In the US, 40% of food produced, or approximately 365 million pounds of food, is wasted each day. Food waste, however, is a problem that extends beyond America, affecting billions of people as a global issue. The overwhelming amounts of food that are being discarded contribute to global warming and climate change, and prevent the massive number of hungry people from being able to eat nourishing meals. Humanity as a whole must be more mindful of the Earth and its health, as we are the source which most directly affect it. Due to the profound environmental impacts of food waste, a reduction in the amount disposed is necessary to create a more sustainable environment, and humans have a responsibility to protect the planet, even if it requires drastic changes to the current food system.
The wastage is high in fruits and vegetables which is nearly 50 percent. With the decrease in the size of total farmland and in the number of farmers worldwide, and with the advance of industrial and service sectors at unimaginable pace, food production is not increasing at expected level. Moreover, the increased usage of food products for industrial requirements and bio fuels is also a reason for food scarcity. Apart from this, food production is badly hit by the drastic changes taking place in the climate. It’s a matter of grave concern that all these developments are resulting in hunger.
Food availability decline theory is vulnerable to criticism because it confined on food availability at local levels instead of including assessments on food availability at aggregate or macro levels. They argued that the crop failures due to natural disasters often result in high food prices, increased demand to deal with uncertainties. The decline in purchasing power affects the poor and those who are in trouble by bad weather to become food insecure (Lin and Yang 2000, cited in Galunde,
Jonathan Swift’s essay, A Modest Proposal, is famous for satirically suggesting that people start selling their babies for food, which would logically solve the overpopulation and starvation problem in the world. Despite this less than feasible solution, overpopulation is a serious problem in the world, given that there are over seven billion people alive currently. The excessive amount of people living in this world has an adverse effect on both society and the environment. The environment has been destroyed by human pollution and is depleted of natural resources due to the sheer amount of materials needed to support such a large population. In fact, many plastic water bottles used by people are discarded as trash and pollute bodies of water (Soechtig & Lindesy, 2009).
Food insecurity has many causes, including rising food prices, climate change, population growth, and inadequate income. First, Healthy food is just more expensive because the demand for unhealthy food is higher in the U.S. In addition to this, healthy food is more expensive due to global warming, as crop production is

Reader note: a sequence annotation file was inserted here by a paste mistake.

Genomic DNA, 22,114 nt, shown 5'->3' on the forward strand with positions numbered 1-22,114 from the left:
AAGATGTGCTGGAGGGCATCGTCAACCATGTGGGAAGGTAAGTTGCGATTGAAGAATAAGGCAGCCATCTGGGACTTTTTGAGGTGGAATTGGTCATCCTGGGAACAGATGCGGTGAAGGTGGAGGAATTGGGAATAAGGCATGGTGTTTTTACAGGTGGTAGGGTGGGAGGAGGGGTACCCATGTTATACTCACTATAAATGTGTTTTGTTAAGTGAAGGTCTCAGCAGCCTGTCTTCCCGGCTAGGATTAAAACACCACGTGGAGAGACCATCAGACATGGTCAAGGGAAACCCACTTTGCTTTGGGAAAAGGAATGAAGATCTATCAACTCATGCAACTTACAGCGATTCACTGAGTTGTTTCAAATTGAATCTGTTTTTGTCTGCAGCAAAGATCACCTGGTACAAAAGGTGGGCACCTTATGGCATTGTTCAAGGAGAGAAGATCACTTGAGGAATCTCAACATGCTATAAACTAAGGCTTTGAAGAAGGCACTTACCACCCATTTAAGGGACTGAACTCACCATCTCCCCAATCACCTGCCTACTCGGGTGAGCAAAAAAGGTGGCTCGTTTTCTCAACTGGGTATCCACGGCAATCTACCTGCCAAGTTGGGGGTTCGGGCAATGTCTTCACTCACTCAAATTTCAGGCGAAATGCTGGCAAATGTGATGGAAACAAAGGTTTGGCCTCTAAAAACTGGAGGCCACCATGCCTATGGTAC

Adapting to global warming made it difficult for farmers. But, there has also been a problem with the temperatures. The average annual temperature has increased by 0.5 degrees, which more frequent heavy rain storms and drought has increased also. Small farmers are trying to find a better to develop improved seeds and harvest them in difficult environmental conditions. The Program for Local Agrarian Innovation has benefitted about 50,00 farmers with international development aid.
The Early 1930’s was a dismal time for America. The people were living in horrible conditions. There seemed like there was no hope for America any more. Three problems that caused or worsened the Great Depression were increased tariffs, low wages, and the Stock Market Crash. First, tariffs worsened the Great Depression because increased taxes made it harder for people to buy products from out of country.
(Poppendieck 573) Hunger cannot be solved by simply giving the hungry free food, that only continues the cycle of hunger. Poppendieck believes that by solving the issue of inequality the issue of hunger will be solved as well. It is clear that the distribution of resources if uneven, but what does that mean for those with less? In the article Economic Inequality, Food Insecurity, and Erosion of Equality of Capabilities in the United States it states that "Because of increasing economic inequality in the united states, growing segments the U.S. economy have become more food insecure and obese, eating unhealthy food for survival." (Elmes 2) There's no doubt that healthy food is more expensive than processed foods so often times there are no fresh healthy foods in areas of high poverty.
Even the number of hungry people in the world exceeds the total population of US and European Union. Extreme hunger and mal¬nutrition remain as blockade to development and creates a set up from which people cannot easily go out. Hunger and malnutrition mean less productive individuals, who are more susceptible to disease and often unable to earn much more and improve their livelihoods. There are nearly 800 million people in this world who suffer from hunger worldwide, the major¬ity
Among the utmost crucial environmental issues is human overpopulation, mutely exacerbating the intensities that are behind environmental pollution, global warming habitat loss, rigorous farming habits. Depletion of limited natural resources for example fossil fuels, fresh water, and cultivable land, at a velocity that is much faster than the time it takes for them to restore. Even so, environmental issues are merely the beginning. Lower life expectancy in the fastest developing countries will experience a deprivation of their quality also length of life as they continue to increase population facing difficulties to resource food, water, housing, jobs, and energy to their growing inhabitants. That will eventually lead to major consequences for economic growth, a reduced access to medical care leading to poor health.